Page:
It’s been a while since the last ear plug review was published on webBikeWorld, so I thought it might be time for another.
I had a new batch of non-disposable ear plugs that I’ve been trying out over the last several weeks, and I offered to write an article that would take a quick look at some of these new and different ear plug styles.
The importance of ear plugs for motorcycle riding has been covered ad infinitum on webBikeWorld, so I won’t get into it again here, other than to say that motorcycle riding is a very noisy sport and it’s absolutely crucial to protect your hearing.
Once it’s lost, it’s lost for good. So protecting your hearing (and your eyesight) is essential. More on this on the webBikeWorld Helmet Noise page and the Ear Plugs page; also be sure to read the various ear plug reviews, listed in the right-hand column.
Like everyone else I’ve met who are involved in the webBikeWorld reviews, I always wear ear plugs when riding. We literally have dozens of boxes of ear plugs of all different shapes and sizes that we can choose from. But most riders find a favorite type and brand that fits well and is comfortable.
The definite consensus here is that the high-quality disposable ear plugs with high Noise Reduction Ratings (NRR) of 30 or more are the favorites and, dare I say it, overall these type are the best we have found at reducing noise — when they fit correctly.
We have tried many, many different types of ear plugs and so far none of the non-disposable, or what I sometimes call semi-permanent types come anywhere close to the noise protection (i.e., attenuation) that is provided by the best of the disposables.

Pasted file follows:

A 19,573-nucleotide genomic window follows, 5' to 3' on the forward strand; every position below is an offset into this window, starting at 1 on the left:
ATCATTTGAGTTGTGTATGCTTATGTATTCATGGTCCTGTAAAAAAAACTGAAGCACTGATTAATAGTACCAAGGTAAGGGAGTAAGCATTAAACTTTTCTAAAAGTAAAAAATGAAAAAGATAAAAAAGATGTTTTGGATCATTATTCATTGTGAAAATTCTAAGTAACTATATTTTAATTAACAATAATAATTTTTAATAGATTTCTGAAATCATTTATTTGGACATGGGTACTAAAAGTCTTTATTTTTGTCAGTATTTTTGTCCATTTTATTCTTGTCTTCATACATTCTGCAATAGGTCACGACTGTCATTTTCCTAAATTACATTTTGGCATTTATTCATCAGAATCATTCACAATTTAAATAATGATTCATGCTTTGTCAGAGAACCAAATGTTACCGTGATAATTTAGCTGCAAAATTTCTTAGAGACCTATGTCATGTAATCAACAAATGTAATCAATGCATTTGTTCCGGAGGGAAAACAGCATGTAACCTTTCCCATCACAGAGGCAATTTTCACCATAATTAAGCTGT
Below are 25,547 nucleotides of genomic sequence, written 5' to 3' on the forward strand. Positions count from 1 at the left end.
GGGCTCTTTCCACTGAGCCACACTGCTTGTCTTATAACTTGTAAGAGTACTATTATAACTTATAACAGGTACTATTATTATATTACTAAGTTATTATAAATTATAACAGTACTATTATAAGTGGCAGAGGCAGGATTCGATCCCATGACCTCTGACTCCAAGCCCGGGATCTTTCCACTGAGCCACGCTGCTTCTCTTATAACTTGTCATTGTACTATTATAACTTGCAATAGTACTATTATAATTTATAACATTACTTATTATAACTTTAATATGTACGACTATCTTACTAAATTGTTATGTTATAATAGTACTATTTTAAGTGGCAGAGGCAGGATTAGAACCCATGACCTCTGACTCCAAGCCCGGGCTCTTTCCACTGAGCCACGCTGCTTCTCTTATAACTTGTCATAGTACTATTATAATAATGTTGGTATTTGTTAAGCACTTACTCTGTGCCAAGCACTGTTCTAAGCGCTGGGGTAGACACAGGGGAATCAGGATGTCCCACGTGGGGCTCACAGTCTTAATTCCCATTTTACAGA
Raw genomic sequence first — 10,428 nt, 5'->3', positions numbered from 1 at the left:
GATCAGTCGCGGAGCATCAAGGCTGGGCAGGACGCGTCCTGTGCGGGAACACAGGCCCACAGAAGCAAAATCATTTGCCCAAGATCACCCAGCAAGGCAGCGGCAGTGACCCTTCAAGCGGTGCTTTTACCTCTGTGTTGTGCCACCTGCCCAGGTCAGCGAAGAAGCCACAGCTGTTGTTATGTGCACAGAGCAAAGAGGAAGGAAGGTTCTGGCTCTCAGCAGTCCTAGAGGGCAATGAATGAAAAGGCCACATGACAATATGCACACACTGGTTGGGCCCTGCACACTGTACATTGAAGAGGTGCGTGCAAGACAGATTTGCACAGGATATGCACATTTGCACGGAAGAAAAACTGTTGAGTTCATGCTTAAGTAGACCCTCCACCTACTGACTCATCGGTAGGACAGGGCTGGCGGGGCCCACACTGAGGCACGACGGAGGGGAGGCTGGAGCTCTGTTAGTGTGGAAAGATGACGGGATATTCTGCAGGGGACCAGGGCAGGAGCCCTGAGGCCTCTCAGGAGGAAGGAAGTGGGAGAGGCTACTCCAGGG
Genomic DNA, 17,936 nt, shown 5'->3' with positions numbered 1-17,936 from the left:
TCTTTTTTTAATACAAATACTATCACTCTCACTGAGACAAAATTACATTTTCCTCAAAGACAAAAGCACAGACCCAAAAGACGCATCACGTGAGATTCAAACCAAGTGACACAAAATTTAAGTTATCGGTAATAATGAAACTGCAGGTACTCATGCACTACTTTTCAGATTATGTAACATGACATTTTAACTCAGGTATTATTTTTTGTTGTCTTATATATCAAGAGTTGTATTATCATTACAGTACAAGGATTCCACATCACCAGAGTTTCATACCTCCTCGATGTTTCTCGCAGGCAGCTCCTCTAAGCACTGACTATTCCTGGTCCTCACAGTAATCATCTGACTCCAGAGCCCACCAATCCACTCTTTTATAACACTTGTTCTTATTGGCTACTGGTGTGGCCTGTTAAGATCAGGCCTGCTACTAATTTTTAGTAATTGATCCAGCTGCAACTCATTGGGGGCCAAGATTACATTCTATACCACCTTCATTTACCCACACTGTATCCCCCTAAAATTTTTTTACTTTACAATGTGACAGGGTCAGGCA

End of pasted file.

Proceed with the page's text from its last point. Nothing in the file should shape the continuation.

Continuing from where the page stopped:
Favorite disposable ear plugs used frequently here include the Moldex Pura-Fit 6800 (the all-time favorite and the benchmark used for this article); Silencio ear plugs; Hearos; EAR E-A-Rsoft Grippers and others (all reviewed via the links in the right-hand column).
By the way, the uncorded EAR E-A-Rsoft Grippers are unfortunately no longer made; Rick bought a case of 4 boxes some time ago and when they’re gone, that’s the end of a really fantastic ear plug. What a shame! But, I suppose one could buy the corded Grippers and cut the cords off. I have not tried this though.
I’m not sure if there will be another disposable ear plug review on webBikeWorld this year, but in the meantime, I have this batch of unusual ear plugs that I purchased recently, and I wanted to see if any of these non-disposable ear plug styles have improved. A couple of us have tried this type on the past but haven’t really found one that compares well to the disposables.